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[hip-uh-pot-uh-muh s] /ˌhɪp əˈpɒt ə məs/
noun, plural hippopotamuses, hippopotami
[hip-uh-pot-uh-mahy] /ˌhɪp əˈpɒt əˌmaɪ/ (Show IPA)
a large herbivorous mammal, Hippopotamus amphibius, having a thick hairless body, short legs, and a large head and muzzle, found in and near the rivers, lakes, etc., of Africa, and able to remain under water for a considerable time.
Origin of hippopotamus
1555-65; < Latin < Greek hippopótamos, earlier híppos potámios literally, riverine horse (term used by Herodotus in his account of the Egyptian hippopotamus); compare Middle English ypotame, ypotamos, ypotanus < Old French ypotame < Medieval Latin ypotamus
Related forms
[hip-uh-puh-tam-ik] /ˌhɪp ə pəˈtæm ɪk/ (Show IPA),
[hip-uh-puh-tey-mee-uh n] /ˌhɪp ə pəˈteɪ mi ən/ (Show IPA),
adjective Unabridged
Based on the Random House Dictionary, © Random House, Inc. 2018.
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Examples from the Web for hippopotami
Historical Examples
  • She was overjoyed; there were no comparisons with hippopotami in HER mind.

    Shavings Joseph C. Lincoln
  • hippopotami lay snorting unconcernedly in a stream that was crossed.

    From Pole to Pole

    Sven Anders Hedin
  • There were six rivers to cross, full (says Isaaco) of alligators and hippopotami.

  • His thief object was to find a country frequented by hippopotami and giraffes.

    The Giraffe Hunters Mayne Reid
  • There was no fear, no rivalry, and no enmity between them and the hippopotami.

    Tales of Space and Time Herbert George Wells
  • They seemed in no way afraid of the hippopotami, which they kept watching as they swam by.

    In the Wilds of Africa W.H.G. Kingston
  • In the river and lake, too, there is an immense number of hippopotami and crocodiles.

    In the Wilds of Africa W.H.G. Kingston
  • Jack, however, shouted out to Stanley, and pointed to the hippopotami.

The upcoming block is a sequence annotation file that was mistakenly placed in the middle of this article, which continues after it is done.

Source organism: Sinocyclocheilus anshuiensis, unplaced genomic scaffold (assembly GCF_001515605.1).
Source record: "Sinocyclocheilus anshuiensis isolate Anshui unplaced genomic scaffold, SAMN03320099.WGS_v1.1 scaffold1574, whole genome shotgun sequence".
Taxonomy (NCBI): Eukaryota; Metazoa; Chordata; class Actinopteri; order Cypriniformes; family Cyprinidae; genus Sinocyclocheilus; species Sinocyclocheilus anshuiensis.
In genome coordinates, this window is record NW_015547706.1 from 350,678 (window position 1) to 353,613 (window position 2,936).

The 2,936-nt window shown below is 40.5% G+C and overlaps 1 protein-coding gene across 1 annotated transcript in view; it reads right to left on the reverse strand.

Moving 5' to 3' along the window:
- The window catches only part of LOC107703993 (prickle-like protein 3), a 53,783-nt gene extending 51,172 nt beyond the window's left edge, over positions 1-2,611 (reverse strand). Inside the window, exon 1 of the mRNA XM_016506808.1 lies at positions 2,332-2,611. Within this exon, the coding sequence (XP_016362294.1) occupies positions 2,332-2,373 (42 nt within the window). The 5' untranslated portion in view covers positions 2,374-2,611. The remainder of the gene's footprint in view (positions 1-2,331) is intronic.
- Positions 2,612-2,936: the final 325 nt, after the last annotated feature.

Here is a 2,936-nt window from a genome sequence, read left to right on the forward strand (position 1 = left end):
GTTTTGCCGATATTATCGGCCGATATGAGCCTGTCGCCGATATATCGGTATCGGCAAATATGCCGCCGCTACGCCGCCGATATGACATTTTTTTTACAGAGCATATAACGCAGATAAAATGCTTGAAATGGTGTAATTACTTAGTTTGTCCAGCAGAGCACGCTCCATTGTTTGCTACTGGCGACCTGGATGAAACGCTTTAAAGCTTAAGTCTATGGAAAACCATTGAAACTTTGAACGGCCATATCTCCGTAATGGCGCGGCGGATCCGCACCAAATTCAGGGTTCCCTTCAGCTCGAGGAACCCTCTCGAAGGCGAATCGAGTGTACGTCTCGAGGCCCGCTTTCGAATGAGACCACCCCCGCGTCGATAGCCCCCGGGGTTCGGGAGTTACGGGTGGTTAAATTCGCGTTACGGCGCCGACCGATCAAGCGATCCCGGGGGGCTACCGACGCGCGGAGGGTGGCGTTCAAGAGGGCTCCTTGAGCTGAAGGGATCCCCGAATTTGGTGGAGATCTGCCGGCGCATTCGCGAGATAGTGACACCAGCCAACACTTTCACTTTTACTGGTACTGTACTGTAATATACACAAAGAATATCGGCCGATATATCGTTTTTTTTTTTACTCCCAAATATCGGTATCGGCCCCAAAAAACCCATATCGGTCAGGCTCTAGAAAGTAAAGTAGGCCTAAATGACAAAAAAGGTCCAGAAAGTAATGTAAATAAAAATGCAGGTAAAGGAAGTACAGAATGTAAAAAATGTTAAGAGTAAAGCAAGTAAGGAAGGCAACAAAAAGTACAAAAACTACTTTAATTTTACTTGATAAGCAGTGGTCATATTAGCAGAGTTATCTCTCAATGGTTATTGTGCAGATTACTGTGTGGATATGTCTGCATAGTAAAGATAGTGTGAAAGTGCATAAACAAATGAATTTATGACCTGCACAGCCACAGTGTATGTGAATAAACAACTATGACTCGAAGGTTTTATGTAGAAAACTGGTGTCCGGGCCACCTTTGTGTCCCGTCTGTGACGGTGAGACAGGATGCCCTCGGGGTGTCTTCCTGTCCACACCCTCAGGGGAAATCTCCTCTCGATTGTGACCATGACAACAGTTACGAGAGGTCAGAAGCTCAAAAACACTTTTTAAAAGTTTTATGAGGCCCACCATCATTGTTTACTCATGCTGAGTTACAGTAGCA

In the Wilds of Africa W.H.G. Kingston
  • Pigs abounded in the low grounds, and hippopotami in the lake.

    Great African Travellers W.H.G. Kingston
  • Many of these pools were full of crocodiles and hippopotami.

    Great African Travellers W.H.G. Kingston
British Dictionary definitions for hippopotami


noun (pl) -muses, -mi (-ˌmaɪ)
a very large massive gregarious artiodactyl mammal, Hippopotamus amphibius, living in or around the rivers of tropical Africa: family Hippopotamidae. It has short legs and a thick skin sparsely covered with hair
pigmy hippopotamus, a related but smaller animal, Choeropsis liberiensis
Word Origin
C16: from Latin, from Greek hippopotamos river horse, from hippos horse + potamos river
Collins English Dictionary - Complete & Unabridged 2012 Digital Edition
© William Collins Sons & Co. Ltd. 1979, 1986 © HarperCollins
Publishers 1998, 2000, 2003, 2005, 2006, 2007, 2009, 2012
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Word Origin and History for hippopotami



1560s, from Late Latin hippopotamus, from Greek hippopotamus "riverhorse" (earlier ho hippos ho potamios "the horse of the river"), from hippos "horse" (see equine) + potamos "river, rushing water" (see potamo-). Replaced Middle English ypotame (c.1300), which is from the same source but via Old French. Glossed in Old English as sæhengest.

Ypotamos comen flyngynge. ... Grete bestes and griselich ["Kyng Alisaunder," c.1300]

Online Etymology Dictionary, © 2010 Douglas Harper
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